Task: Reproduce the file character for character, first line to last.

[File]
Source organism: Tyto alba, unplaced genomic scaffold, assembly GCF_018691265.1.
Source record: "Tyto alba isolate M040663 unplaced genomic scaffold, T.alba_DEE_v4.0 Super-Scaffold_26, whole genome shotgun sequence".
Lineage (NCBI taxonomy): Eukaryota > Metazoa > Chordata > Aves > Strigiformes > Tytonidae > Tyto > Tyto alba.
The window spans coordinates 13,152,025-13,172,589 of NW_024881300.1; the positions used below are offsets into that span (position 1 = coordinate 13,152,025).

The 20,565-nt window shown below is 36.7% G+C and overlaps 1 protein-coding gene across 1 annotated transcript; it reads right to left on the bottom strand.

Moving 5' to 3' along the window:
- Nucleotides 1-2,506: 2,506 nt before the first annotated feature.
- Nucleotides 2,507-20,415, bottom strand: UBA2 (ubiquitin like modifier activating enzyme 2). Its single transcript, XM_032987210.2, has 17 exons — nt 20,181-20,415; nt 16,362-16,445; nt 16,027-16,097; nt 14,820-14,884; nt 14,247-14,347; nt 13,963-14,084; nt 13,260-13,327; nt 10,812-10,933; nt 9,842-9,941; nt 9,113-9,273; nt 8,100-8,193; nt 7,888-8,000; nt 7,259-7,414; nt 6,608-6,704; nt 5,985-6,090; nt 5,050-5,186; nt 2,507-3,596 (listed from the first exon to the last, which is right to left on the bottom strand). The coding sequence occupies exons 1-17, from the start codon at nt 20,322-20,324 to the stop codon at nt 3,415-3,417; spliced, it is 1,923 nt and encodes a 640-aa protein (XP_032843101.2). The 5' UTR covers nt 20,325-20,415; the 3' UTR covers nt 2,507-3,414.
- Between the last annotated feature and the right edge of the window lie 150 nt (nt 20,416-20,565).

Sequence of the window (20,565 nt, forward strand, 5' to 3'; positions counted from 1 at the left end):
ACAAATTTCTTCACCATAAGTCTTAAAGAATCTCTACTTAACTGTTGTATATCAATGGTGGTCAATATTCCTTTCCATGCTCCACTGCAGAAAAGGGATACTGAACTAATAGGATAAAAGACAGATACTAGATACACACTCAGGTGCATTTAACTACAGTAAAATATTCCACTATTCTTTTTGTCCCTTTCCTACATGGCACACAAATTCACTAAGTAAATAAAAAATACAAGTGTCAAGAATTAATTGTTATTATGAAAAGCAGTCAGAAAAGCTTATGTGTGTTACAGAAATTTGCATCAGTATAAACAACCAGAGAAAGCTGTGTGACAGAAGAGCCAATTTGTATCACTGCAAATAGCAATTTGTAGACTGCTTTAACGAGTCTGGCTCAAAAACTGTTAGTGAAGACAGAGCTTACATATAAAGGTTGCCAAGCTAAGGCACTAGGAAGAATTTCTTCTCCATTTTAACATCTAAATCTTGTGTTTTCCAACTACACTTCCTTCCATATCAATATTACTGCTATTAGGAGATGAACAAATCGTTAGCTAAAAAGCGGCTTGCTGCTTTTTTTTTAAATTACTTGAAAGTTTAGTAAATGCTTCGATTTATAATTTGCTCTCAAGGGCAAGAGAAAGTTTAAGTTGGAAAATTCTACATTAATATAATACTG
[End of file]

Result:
Source organism: Tyto alba, unplaced genomic scaffold, assembly GCF_018691265.1.
Source record: "Tyto alba isolate M040663 unplaced genomic scaffold, T.alba_DEE_v4.0 Super-Scaffold_26, whole genome shotgun sequence".
Lineage (NCBI taxonomy): Eukaryota > Metazoa > Chordata > Aves > Strigiformes > Tytonidae > Tyto > Tyto alba.
The window spans coordinates 13,152,025-13,172,589 of NW_024881300.1; the positions used below are offsets into that span (position 1 = coordinate 13,152,025).

The 20,565-nt window shown below is 36.7% G+C and overlaps 1 protein-coding gene across 1 annotated transcript; it reads right to left on the bottom strand.

Moving 5' to 3' along the window:
- Nucleotides 1-2,506: 2,506 nt before the first annotated feature.
- Nucleotides 2,507-20,415, bottom strand: UBA2 (ubiquitin like modifier activating enzyme 2). Its single transcript, XM_032987210.2, has 17 exons — nt 20,181-20,415; nt 16,362-16,445; nt 16,027-16,097; nt 14,820-14,884; nt 14,247-14,347; nt 13,963-14,084; nt 13,260-13,327; nt 10,812-10,933; nt 9,842-9,941; nt 9,113-9,273; nt 8,100-8,193; nt 7,888-8,000; nt 7,259-7,414; nt 6,608-6,704; nt 5,985-6,090; nt 5,050-5,186; nt 2,507-3,596 (listed from the first exon to the last, which is right to left on the bottom strand). The coding sequence occupies exons 1-17, from the start codon at nt 20,322-20,324 to the stop codon at nt 3,415-3,417; spliced, it is 1,923 nt and encodes a 640-aa protein (XP_032843101.2). The 5' UTR covers nt 20,325-20,415; the 3' UTR covers nt 2,507-3,414.
- Between the last annotated feature and the right edge of the window lie 150 nt (nt 20,416-20,565).

Sequence of the window (20,565 nt, forward strand, 5' to 3'; positions counted from 1 at the left end):
ACAAATTTCTTCACCATAAGTCTTAAAGAATCTCTACTTAACTGTTGTATATCAATGGTGGTCAATATTCCTTTCCATGCTCCACTGCAGAAAAGGGATACTGAACTAATAGGATAAAAGACAGATACTAGATACACACTCAGGTGCATTTAACTACAGTAAAATATTCCACTATTCTTTTTGTCCCTTTCCTACATGGCACACAAATTCACTAAGTAAATAAAAAATACAAGTGTCAAGAATTAATTGTTATTATGAAAAGCAGTCAGAAAAGCTTATGTGTGTTACAGAAATTTGCATCAGTATAAACAACCAGAGAAAGCTGTGTGACAGAAGAGCCAATTTGTATCACTGCAAATAGCAATTTGTAGACTGCTTTAACGAGTCTGGCTCAAAAACTGTTAGTGAAGACAGAGCTTACATATAAAGGTTGCCAAGCTAAGGCACTAGGAAGAATTTCTTCTCCATTTTAACATCTAAATCTTGTGTTTTCCAACTACACTTCCTTCCATATCAATATTACTGCTATTAGGAGATGAACAAATCGTTAGCTAAAAAGCGGCTTGCTGCTTTTTTTTTAAATTACTTGAAAGTTTAGTAAATGCTTCGATTTATAATTTGCTCTCAAGGGCAAGAGAAAGTTTAAGTTGGAAAATTCTACATTAATATAATACTG